Re: [asa] Wells and traditional Christianity

From: Janice Matchett <>
Date: Fri Sep 01 2006 - 10:49:29 EDT

At 08:44 AM 9/1/2006, Chris Barden wrote:
>I share in the concerns that Iain and Merv put
>forward. ...But isn't "traditional
>Christianity" going too far the other way,
>holding up a world without Christ's sacrifice as
>the way things should have been? ~ Chris

@ That view isn't one of "Biblical Christianity"
(The God-centered religion) - but it is the view
held by the adherents to any one of the thousands
of variations of the "man-centered"
religion. The two are contrasted here, quite well:

A Brief Look at James Arminius and His Doctrine
of God’s Providence by Dr. C. Matthew McMahon

             James Arminius wrote a theological
summation (somewhat sketchy but poignant) of his
positions to Hyppolitus A. Collibus, an
ambassador of the seven Dutch provinces. Here
Arminius lays forth all the basic doctrines which
he embraces and states his disagreements with
“orthodox Christianity” of the time on various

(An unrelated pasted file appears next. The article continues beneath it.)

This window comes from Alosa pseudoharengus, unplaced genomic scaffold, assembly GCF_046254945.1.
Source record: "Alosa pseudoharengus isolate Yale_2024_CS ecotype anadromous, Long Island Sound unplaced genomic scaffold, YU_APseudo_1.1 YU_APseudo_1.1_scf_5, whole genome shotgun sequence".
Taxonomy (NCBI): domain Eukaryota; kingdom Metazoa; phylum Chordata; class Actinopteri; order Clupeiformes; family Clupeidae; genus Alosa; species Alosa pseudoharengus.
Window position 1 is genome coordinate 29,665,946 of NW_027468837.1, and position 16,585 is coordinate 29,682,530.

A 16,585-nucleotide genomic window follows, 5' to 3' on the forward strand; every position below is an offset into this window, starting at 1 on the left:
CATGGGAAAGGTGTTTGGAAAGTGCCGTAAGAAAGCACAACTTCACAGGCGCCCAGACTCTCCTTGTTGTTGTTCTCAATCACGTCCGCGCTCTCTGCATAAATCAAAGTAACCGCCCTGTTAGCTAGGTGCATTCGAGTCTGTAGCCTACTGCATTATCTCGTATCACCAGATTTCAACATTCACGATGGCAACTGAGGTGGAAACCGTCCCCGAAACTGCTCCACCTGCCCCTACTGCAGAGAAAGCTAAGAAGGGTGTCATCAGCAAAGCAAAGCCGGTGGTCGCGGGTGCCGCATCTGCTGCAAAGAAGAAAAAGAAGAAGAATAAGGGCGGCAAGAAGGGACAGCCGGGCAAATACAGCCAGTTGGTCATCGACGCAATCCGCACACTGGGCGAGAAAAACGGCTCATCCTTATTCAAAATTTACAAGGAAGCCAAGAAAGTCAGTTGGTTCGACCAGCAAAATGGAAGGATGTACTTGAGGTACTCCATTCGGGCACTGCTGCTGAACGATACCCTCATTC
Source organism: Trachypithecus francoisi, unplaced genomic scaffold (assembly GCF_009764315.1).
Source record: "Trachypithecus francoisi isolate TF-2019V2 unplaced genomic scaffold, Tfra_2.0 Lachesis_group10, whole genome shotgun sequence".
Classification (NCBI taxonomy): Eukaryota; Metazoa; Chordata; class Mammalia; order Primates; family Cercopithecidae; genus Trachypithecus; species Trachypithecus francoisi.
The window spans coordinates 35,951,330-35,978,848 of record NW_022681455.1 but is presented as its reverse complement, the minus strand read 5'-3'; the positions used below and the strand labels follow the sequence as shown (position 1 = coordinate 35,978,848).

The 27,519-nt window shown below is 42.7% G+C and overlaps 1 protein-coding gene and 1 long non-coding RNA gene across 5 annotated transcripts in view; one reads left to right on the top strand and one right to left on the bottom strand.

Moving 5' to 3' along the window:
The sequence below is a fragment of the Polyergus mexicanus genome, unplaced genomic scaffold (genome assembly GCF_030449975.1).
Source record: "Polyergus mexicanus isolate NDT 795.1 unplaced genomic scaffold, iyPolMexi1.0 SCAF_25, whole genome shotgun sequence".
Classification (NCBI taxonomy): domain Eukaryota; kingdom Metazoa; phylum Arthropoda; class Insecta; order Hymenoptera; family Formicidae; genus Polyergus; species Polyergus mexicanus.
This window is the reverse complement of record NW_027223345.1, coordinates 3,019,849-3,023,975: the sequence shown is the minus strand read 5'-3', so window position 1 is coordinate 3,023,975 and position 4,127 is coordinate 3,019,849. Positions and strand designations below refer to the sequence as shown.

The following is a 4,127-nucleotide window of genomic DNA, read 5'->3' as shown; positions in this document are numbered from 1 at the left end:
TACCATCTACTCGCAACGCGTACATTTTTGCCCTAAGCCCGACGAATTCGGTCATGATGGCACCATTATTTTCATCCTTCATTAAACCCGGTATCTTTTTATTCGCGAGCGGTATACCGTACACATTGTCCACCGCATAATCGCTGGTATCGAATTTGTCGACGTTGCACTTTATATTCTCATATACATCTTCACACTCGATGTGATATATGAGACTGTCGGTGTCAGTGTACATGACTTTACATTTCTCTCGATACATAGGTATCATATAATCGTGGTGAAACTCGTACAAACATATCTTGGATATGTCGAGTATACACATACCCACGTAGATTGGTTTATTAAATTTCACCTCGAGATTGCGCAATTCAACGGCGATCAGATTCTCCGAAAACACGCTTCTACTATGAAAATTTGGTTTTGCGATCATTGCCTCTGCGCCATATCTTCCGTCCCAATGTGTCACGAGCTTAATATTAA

issues. It is here that most of the comments
will be made on this theological view.

Arminius did not believe the orthodox consensus
concerning the providence of God.

First, what might be considered as the orthodox consensus?

I quote the
Confession of Faith on this point in 5:1, “God
the great Creator of all things doth uphold,
direct, dispose, and govern all creatures,
actions, and things, from the greatest even to
the least, by his most wise and holy providence,
according to his infallible foreknowledge, and
the free and immutable counsel of his own will,
to the praise of the glory of his wisdom, power,
justice, goodness, and mercy. (Neh. 9:6; Psa.
145:14-16; Heb. 1:3; Dan. 4:34-35; Psa. 135:6;